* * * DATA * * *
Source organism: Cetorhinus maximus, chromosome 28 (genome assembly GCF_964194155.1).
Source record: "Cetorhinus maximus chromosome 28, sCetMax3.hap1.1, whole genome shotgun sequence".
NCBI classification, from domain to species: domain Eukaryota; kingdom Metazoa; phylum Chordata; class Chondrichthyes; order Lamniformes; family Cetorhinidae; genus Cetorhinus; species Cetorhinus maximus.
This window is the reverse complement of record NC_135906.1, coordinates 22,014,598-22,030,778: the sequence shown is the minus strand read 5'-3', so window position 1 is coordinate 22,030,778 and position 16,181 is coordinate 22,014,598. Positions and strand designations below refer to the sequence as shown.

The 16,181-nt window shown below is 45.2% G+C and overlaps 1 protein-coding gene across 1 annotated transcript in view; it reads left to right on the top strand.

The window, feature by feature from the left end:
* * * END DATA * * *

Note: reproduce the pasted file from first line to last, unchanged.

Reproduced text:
Source organism: Cetorhinus maximus, chromosome 28 (genome assembly GCF_964194155.1).
Source record: "Cetorhinus maximus chromosome 28, sCetMax3.hap1.1, whole genome shotgun sequence".
NCBI classification, from domain to species: domain Eukaryota; kingdom Metazoa; phylum Chordata; class Chondrichthyes; order Lamniformes; family Cetorhinidae; genus Cetorhinus; species Cetorhinus maximus.
This window is the reverse complement of record NC_135906.1, coordinates 22,014,598-22,030,778: the sequence shown is the minus strand read 5'-3', so window position 1 is coordinate 22,030,778 and position 16,181 is coordinate 22,014,598. Positions and strand designations below refer to the sequence as shown.

The 16,181-nt window shown below is 45.2% G+C and overlaps 1 protein-coding gene across 1 annotated transcript in view; it reads left to right on the top strand.

The window, feature by feature from the left end: